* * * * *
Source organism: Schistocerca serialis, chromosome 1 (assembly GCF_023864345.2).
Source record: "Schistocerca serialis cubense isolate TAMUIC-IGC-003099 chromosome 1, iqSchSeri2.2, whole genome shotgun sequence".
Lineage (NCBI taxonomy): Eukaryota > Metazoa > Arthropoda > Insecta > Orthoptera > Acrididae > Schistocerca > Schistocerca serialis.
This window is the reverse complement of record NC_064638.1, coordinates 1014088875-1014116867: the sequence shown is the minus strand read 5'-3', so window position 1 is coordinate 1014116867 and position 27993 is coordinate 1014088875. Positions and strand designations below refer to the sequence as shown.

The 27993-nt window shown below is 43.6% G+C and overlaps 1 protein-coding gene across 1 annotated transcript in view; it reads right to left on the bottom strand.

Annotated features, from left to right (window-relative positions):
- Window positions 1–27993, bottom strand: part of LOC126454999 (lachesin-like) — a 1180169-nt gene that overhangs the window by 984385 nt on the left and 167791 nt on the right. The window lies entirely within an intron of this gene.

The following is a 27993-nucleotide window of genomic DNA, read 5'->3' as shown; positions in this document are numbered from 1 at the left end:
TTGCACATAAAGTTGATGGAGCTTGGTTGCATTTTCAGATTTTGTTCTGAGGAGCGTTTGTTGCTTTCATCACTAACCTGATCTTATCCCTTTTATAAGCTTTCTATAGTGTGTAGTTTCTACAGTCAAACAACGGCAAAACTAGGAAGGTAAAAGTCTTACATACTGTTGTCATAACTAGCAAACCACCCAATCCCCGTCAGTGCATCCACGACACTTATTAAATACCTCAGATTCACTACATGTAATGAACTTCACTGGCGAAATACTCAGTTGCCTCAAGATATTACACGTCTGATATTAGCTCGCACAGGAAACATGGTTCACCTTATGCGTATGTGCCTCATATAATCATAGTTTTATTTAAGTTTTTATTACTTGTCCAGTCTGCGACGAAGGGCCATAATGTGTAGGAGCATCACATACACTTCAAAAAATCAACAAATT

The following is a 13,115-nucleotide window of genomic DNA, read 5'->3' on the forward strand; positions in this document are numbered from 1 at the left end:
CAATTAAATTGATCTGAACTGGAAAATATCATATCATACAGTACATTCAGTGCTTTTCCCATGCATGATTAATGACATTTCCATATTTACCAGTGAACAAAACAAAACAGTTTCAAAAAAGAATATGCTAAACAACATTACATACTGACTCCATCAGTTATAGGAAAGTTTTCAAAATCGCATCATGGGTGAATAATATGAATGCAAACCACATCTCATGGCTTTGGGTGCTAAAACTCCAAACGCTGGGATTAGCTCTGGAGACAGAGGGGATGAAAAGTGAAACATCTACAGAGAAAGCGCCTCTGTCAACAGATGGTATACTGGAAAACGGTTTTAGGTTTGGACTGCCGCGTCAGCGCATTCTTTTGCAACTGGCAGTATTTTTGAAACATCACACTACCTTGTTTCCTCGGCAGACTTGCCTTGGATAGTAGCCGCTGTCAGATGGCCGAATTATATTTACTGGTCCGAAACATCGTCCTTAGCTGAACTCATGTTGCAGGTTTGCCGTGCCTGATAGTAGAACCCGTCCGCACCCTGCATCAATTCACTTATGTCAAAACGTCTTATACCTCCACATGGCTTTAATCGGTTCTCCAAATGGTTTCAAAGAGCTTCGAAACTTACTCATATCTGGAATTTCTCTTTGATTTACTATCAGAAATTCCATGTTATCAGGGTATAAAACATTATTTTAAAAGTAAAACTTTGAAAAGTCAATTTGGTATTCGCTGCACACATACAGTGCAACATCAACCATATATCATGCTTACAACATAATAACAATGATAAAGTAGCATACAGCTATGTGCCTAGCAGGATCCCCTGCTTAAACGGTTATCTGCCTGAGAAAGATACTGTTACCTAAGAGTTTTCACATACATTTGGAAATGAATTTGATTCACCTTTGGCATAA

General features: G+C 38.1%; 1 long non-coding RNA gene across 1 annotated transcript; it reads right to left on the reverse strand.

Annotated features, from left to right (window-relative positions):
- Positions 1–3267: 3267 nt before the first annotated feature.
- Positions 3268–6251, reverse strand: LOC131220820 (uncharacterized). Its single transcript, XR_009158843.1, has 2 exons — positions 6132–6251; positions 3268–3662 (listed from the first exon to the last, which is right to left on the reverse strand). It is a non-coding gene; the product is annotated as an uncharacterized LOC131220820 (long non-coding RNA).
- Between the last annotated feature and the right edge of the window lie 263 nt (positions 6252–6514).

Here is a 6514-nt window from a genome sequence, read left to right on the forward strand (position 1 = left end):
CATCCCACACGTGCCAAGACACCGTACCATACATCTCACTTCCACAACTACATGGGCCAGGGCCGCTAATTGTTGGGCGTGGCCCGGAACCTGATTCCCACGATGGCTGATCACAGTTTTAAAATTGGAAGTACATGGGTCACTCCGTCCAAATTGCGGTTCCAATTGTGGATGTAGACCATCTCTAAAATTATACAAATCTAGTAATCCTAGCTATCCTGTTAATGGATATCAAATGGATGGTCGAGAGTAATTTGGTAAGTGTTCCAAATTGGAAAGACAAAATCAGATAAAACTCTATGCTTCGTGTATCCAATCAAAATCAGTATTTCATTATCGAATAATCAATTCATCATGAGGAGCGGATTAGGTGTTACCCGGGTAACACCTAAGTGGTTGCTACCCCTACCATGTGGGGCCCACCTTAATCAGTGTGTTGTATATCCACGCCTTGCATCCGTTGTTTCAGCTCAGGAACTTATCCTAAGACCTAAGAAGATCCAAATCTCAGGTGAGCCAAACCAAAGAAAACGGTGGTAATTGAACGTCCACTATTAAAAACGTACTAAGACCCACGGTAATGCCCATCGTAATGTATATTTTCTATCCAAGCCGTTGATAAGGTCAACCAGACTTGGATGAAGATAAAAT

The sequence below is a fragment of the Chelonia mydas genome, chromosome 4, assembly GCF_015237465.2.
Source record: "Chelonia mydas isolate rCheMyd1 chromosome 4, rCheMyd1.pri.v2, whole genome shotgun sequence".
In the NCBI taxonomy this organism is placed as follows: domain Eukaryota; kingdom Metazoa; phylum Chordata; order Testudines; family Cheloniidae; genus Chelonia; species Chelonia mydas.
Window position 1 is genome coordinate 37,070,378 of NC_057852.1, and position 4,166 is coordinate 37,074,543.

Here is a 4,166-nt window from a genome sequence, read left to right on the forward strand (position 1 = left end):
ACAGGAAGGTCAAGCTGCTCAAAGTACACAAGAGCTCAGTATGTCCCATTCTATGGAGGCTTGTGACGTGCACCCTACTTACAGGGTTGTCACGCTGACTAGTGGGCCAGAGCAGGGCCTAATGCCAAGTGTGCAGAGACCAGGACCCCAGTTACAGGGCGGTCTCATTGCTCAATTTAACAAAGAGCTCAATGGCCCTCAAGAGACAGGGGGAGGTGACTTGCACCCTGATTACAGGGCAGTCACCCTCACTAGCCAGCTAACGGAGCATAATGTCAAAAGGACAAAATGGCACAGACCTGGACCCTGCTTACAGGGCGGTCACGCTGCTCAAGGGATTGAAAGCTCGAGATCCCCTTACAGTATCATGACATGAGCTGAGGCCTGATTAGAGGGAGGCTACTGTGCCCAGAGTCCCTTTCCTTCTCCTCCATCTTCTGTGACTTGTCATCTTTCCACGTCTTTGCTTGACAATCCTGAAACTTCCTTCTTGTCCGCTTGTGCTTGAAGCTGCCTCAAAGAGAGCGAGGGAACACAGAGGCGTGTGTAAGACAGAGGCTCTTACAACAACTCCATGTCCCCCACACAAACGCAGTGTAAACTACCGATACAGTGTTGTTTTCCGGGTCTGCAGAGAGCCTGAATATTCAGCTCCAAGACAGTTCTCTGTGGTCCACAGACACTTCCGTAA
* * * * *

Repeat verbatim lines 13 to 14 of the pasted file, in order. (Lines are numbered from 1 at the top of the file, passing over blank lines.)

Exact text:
Annotated features, from left to right (window-relative positions):
- Positions 1–3267: 3267 nt before the first annotated feature.